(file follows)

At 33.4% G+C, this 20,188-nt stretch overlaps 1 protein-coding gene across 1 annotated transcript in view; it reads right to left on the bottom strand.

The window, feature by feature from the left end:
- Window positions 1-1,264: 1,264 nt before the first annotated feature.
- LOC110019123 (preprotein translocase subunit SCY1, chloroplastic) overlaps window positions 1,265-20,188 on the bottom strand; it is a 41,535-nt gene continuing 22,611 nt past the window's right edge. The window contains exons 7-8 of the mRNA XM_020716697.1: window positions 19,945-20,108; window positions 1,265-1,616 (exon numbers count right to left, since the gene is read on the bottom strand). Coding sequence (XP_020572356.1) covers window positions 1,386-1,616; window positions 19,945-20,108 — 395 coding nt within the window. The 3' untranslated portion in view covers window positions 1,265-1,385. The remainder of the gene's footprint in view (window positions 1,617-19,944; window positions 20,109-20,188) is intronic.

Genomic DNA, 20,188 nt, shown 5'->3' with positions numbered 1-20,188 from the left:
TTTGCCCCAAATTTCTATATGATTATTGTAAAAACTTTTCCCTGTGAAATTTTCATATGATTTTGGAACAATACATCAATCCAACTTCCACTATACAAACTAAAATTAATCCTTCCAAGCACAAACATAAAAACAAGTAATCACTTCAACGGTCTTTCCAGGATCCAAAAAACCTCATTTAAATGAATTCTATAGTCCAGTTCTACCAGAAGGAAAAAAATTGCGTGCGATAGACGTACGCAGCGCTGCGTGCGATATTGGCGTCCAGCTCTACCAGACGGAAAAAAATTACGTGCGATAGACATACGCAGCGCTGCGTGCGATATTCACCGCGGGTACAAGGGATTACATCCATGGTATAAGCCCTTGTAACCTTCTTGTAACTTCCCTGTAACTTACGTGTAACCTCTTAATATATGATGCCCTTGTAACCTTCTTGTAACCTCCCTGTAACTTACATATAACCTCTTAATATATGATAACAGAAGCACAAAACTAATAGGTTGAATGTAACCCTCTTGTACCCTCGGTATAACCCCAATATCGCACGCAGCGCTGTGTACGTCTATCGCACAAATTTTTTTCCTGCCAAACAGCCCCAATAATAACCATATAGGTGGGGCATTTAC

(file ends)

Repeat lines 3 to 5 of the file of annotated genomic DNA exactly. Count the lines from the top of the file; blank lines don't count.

- Window positions 1-1,264: 1,264 nt before the first annotated feature.
- LOC110019123 (preprotein translocase subunit SCY1, chloroplastic) overlaps window positions 1,265-20,188 on the bottom strand; it is a 41,535-nt gene continuing 22,611 nt past the window's right edge. The window contains exons 7-8 of the mRNA XM_020716697.1: window positions 19,945-20,108; window positions 1,265-1,616 (exon numbers count right to left, since the gene is read on the bottom strand). Coding sequence (XP_020572356.1) covers window positions 1,386-1,616; window positions 19,945-20,108 — 395 coding nt within the window. The 3' untranslated portion in view covers window positions 1,265-1,385. The remainder of the gene's footprint in view (window positions 1,617-19,944; window positions 20,109-20,188) is intronic.

Genomic DNA, 20,188 nt, shown 5'->3' with positions numbered 1-20,188 from the left: